His tight jeans and tucked-in shirt said there was a flat belly under there. His arms stretched the snug cotton. His shoulders were broad enough he shaded her from the sun. Heat curled through her body. Was it suddenly warmer outside? She got her hands around the shirt in her suitcase and tugged it out. “Your, ah, Mrs. Revlin should market that diet plan.”
“I think she does. She calls it Sunday lunch and anyone is welcome to attend.”
She chuckled and put her suitcase back in order as he took her shirt and turned for the truck. He pounded the seat, loosening the dried mud. Little hard balls of dirt bounced and he swept most of it off to the floorboard. He spread her shirt over the seat and he faced her while swiping his hands.
He paused and frowned toward her feet. “Are you going to be able to get in wearing those shoes?”
Definitely. She tried to keep her smile more polite and less eager beaver. “I can manage.” She grabbed her skirt, hiked it halfway up her thighs and set her foot. The oh-shit handle was right where it needed to be. With a satisfying tug, she pulled herself up and was in the seat. Like a glove.
“Nicely done.” He pushed the door closed.
“Some girls can’t manage it in tennis shoes. I have to pick them up.”
Well, if I’d have known that was an option… Bad Annie! This was why she’d quit cold turkey all those years ago. Being five days late for a monthly confirmation from her uterus had scared her butt out of trucks like this one and right into hard wooden chairs at the library. Where there were librarians who watched and chatted with her and in general made it impossible to be doing things with boys that she shouldn’t be doing. Those cold chairs and being surrounded by the steady thump of the librarian checking books in and out had saved her hide. She’d not only left tempting trucks driven by grinning, shirtless boys behind, she’d gotten clean out of town and traded them for a promising future.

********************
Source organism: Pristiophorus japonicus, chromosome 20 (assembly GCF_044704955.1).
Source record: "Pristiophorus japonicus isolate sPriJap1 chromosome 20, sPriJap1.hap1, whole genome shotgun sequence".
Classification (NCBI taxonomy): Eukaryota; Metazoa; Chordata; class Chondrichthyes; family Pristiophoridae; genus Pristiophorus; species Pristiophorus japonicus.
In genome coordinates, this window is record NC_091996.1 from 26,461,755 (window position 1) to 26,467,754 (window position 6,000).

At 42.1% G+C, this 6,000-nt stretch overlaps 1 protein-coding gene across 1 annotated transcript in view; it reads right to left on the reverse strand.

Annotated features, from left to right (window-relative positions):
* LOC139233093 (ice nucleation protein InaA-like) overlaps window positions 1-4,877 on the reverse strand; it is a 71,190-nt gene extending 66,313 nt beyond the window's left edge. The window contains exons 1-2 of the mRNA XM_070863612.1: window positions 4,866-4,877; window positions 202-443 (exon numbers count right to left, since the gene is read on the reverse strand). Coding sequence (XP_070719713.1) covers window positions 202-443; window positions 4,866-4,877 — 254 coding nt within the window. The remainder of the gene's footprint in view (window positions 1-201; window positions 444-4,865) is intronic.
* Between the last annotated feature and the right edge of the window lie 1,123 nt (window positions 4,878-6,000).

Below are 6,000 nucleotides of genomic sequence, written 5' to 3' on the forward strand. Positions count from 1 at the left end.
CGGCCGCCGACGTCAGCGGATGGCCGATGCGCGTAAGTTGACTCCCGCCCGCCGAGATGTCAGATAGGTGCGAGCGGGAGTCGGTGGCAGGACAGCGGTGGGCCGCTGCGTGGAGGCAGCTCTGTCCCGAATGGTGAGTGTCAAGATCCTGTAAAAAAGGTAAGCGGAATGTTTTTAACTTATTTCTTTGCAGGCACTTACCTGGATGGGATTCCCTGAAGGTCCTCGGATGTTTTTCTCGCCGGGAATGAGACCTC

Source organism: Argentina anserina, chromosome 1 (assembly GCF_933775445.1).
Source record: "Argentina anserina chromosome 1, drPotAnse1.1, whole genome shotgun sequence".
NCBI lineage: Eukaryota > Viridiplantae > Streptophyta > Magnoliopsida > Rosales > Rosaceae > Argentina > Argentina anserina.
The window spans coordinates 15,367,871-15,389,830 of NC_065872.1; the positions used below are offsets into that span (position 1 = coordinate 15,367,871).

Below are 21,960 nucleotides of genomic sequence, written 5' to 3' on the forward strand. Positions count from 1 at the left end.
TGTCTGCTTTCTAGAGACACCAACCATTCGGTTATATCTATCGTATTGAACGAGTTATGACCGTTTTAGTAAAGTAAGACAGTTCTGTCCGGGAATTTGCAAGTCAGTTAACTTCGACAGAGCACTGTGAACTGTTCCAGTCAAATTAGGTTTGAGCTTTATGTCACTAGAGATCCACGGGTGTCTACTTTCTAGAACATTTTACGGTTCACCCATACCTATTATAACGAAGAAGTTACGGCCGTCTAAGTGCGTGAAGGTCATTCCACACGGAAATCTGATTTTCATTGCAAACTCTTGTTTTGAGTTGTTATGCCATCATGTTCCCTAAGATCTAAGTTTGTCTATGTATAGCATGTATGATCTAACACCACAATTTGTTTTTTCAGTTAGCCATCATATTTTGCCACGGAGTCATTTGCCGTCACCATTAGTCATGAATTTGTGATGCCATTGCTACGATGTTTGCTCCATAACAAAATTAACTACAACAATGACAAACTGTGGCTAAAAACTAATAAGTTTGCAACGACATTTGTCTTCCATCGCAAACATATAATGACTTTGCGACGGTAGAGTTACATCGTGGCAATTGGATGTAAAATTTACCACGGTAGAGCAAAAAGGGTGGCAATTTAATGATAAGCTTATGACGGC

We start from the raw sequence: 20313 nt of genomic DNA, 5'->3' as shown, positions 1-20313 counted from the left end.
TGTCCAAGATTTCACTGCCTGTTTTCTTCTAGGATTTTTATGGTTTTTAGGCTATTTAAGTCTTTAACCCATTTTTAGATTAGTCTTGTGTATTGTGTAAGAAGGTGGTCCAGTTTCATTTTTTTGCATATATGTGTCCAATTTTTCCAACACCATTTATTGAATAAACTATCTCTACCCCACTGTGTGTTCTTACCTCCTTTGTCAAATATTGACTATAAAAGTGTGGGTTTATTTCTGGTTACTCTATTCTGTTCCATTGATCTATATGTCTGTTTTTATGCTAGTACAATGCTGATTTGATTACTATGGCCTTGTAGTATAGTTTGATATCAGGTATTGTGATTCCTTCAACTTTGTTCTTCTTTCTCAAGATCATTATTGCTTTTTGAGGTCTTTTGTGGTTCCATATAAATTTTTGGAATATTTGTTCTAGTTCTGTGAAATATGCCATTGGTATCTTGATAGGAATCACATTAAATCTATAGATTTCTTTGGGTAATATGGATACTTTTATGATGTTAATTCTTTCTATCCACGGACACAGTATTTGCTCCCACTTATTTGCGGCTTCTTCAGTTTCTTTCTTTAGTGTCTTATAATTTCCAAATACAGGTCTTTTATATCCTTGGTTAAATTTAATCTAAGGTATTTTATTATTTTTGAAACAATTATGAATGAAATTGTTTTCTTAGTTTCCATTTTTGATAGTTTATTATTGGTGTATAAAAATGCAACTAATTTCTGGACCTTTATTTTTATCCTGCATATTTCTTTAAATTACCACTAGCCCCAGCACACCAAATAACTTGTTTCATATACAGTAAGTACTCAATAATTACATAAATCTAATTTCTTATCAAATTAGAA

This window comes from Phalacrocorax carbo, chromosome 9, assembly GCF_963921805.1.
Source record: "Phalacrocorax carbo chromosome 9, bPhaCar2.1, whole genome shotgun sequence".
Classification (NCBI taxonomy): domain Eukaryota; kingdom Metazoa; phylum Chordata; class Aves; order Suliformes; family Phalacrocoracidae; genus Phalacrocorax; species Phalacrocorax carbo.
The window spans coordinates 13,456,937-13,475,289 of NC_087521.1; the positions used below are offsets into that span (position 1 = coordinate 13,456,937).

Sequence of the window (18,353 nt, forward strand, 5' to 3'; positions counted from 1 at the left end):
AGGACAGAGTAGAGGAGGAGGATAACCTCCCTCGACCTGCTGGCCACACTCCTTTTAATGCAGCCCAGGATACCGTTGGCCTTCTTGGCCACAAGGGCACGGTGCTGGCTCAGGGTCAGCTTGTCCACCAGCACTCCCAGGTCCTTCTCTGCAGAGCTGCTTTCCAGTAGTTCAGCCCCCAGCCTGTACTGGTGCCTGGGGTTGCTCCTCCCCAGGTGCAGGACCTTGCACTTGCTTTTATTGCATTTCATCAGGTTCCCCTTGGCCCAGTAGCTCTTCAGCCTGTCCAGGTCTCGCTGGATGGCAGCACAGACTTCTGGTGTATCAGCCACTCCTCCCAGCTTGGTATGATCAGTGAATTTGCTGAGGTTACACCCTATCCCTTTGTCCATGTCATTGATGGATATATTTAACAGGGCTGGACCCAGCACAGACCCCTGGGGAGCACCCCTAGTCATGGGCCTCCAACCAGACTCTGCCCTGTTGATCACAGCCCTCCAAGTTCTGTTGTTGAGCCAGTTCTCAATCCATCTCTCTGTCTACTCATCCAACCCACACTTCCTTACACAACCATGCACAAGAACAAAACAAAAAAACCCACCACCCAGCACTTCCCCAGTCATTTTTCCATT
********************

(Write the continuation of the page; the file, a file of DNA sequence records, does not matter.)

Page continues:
He put her suitcase in the back and then climbed in behind the wheel. He cranked the engine with a heavy foot over the gas that caused a good rumbling. The vibrations hummed through the seat, flaking a few crumbs of dirt down the back of her shirt. That’s how a truck was supposed to sound and move. She ran her thumbs over the seams of the armrest of the door. It was made for back roads, mud and squeezing between trees. Sweat against the seat and sun on your cheeks. Every last bit of it made better by a hot guy behind the steering wheel with an ice chest between them. Especially if the guy stripped his shirt off.
He put the truck in drive and pulled away from the airport. “I guess I’m taking you to your grandma’s?”
She nodded. “Yeah. I don’t know where I’m going after that, but she said I could use her car.”
“Good. It’s real awesome what you’re doing.”
A sense of pride overwhelmed her for a bit. “I’d do anything for them. They were there for me. It wouldn’t be right to not be here.”
“I know all the kids are happy.”
Work. Work was a good, focused thing to talk about, and she wasn’t letting this conversation end until the old wood of her grandma’s porch was creaking under her heels. “Why did he promise all those cupcakes?”
“Motivation. The football field needed a makeover. He said if they got out there, worked hard and had it all looking like it was supposed to before the season started, he’d bake them all a cupcake each. They got it done.”
“Sounds like Grandpa.”
“But I don’t just mean being there for your grandpa. You’re also taking over the wedding.”
She lifted her shoulder. “Might as well while I’m here. Brides plan so far out in advance. It’s not like you can just blindly pick a bakery out of the phone book a week before your wedding.”
He looked a little surprised at that with the way he shot her a quick glance with raised eyebrows. “No cake probably would have ruined the wedding.”
“It certainly would have messed up the pictures at the reception.” She lifted a shoulder. “There’s nothing else like wedding cake. I swear, I use the same ingredients with a wedding cake as a birthday cake, and still…there’s this extra taste with the wedding cake.”